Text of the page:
RBS executives accused of being involved in Libor scam
Sources say responsibility went far higher than the four traders who have been fired, with their managers applying pressure to rig bids
Royal Bank of Scotland managers stand accused of condoning and participating in manipulation of global interest rates, indicating that wrongdoing extended beyond the four traders the bank has fired.
In a message conversation in late 2007, Jezri Mohideen, then the bank's head of yen products in Singapore, instructed colleagues in Britain to lower RBS's submission to the London interbank offered rate that day, according to industry sources.
No reason was given in the message as to why he wanted a lower bid. The rate-setter agreed, submitting the number Mohideen sought, the sources said.
Mohideen was not alone. RBS traders and their managers routinely sought to influence the firm's Libor submissions between 2007 and 2010 to profit from derivatives bets, according to employees, regulators and lawyers. Traders also discussed with other firms where rates should be set, one person said.
"This kind of activity was widespread in the industry," said David Greene, a senior partner at law firm Edwin Coe in London. "A lot of the traders didn't consider this behaviour to be wrong. They took it as the practice of the trade. This is how things operated, and it seemed harmless."
RBS, 81 per cent owned by the British government, is one of at least a dozen banks being investigated by regulators worldwide over allegations that traders colluded to manipulate the benchmark interest rate so they could profit from bets on interest-rate derivatives.
Barclays Britain's second-biggest bank, was fined £290 million (HK$3.64 billion) in June for rigging the rate, used for more than US$300 trillion of securities ranging from mortgages to student loans.
Chief executive Robert Diamond and chairman Marcus Agius resigned in the aftermath.
Regulators were now looking at RBS's yen, Swiss franc and US dollar sales and trading businesses, all part of the fixed-income division Fred Goodwin expanded before he was ousted as chief executive in 2008, sources said.
Investigators were focusing on the firm's swaps, inflation-trading and foreign-exchange teams, as well as on the money-market traders who made daily Libor setting submissions, the sources said.
The rate-rigging allegations are the biggest blow to the Edinburgh-based lender since it took £45.5 billion from taxpayers in the largest bank bailout in history and Stephen Hester replaced Goodwin. Analysts including Morgan Stanley's Huw van Steenis estimate the scandal may cost RBS, the country's third-biggest bank by assets, more than any British competitor. The process of setting rates was open to abuse because RBS failed to establish guidelines until June last year, banking sources said.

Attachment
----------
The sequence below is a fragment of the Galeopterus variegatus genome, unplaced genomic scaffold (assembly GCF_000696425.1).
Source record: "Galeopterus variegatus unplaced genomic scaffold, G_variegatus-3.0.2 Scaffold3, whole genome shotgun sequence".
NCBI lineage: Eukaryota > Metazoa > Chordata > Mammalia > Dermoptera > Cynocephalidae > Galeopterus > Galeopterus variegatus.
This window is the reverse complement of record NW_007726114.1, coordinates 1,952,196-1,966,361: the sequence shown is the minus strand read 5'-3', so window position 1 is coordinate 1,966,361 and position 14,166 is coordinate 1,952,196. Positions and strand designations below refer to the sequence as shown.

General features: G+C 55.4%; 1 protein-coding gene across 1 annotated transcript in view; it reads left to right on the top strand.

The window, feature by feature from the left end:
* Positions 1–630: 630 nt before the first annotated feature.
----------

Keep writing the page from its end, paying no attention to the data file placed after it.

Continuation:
Managers encouraged rate-setters to discuss Libor with traders across the company as a way of ensuring the bank's submissions reflected market conditions, particularly after money markets froze in 2007, the sources said. These communications, by e-mail, instant messages and telephone, are the focus of regulators' probes.
The British Financial Services Authority imposes no restrictions on banks to prevent communications between traders and rate-setters about Libor beyond a broad requirement for them to identify and prevent conflicts of interest, according to guidelines posted on the agency's website.
RBS fired four employees last year for allegedly rigging Libor rates. So far no senior managers have been suspended or fired, according to a bank source.
The bank was considering disciplinary procedures against some employees, a source said. As part of the probe, in-house investigators had to draw the distinction between undue influence and reasonable sharing of information within the firm, he said.
Mohideen has denied he pressured anyone to submit false rates.
"That didn't ever happen," he said, and referred all further questions to RBS spokesmen.
The bank said its internal probe into rate-rigging was continuing and that it was co-operating with regulators.
Libor is calculated by a poll carried out daily on behalf of the British Bankers' Association that asks firms to estimate how much it would cost to borrow from each other for different periods and in different currencies.